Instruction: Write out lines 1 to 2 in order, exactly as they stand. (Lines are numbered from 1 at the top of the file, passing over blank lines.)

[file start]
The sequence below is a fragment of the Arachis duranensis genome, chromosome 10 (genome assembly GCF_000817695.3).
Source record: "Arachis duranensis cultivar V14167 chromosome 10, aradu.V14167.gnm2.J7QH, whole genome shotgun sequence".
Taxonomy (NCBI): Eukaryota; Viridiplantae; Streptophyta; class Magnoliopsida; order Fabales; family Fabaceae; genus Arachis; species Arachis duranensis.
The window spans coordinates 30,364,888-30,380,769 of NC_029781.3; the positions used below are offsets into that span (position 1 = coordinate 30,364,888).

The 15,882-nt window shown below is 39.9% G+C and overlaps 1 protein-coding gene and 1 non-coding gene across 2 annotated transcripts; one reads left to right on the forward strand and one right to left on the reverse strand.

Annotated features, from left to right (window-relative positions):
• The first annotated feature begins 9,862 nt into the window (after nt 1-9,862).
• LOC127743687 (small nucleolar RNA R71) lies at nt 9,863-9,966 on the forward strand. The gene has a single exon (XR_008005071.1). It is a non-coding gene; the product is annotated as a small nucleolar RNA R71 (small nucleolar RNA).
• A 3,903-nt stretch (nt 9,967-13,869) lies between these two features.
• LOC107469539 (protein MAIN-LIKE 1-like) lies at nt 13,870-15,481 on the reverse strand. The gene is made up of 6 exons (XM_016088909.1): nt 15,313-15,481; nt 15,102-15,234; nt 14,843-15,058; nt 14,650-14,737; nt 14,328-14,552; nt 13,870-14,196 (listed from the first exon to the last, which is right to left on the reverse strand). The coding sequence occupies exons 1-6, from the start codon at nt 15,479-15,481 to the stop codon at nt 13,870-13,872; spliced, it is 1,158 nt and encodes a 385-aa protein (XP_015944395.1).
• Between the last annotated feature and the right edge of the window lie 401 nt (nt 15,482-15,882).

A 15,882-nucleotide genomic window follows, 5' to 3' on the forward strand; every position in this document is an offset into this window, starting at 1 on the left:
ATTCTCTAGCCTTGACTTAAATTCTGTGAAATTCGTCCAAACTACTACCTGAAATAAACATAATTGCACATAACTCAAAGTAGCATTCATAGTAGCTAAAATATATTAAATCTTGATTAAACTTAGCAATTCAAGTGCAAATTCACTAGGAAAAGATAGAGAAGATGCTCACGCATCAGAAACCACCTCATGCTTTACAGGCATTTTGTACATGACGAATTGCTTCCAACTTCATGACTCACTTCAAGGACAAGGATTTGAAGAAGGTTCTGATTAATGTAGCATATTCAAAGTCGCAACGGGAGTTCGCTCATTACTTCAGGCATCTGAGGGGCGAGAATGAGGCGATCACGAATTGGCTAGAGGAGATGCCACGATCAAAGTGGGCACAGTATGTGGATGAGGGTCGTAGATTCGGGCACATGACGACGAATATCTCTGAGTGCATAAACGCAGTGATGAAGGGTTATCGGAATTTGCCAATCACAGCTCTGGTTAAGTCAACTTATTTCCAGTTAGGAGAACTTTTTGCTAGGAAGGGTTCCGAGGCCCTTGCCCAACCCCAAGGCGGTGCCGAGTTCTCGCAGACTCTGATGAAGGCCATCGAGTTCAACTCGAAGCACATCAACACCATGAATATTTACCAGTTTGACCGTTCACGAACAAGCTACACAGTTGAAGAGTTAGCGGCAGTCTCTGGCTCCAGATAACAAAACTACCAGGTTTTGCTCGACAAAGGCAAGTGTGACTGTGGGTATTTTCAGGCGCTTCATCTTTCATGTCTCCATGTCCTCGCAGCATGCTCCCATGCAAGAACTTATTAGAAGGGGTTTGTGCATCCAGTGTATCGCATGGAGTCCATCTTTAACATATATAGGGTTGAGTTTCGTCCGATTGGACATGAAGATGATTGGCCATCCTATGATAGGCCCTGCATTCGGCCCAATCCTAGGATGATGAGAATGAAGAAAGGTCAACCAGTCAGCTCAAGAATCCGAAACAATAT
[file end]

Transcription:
The sequence below is a fragment of the Arachis duranensis genome, chromosome 10 (genome assembly GCF_000817695.3).
Source record: "Arachis duranensis cultivar V14167 chromosome 10, aradu.V14167.gnm2.J7QH, whole genome shotgun sequence".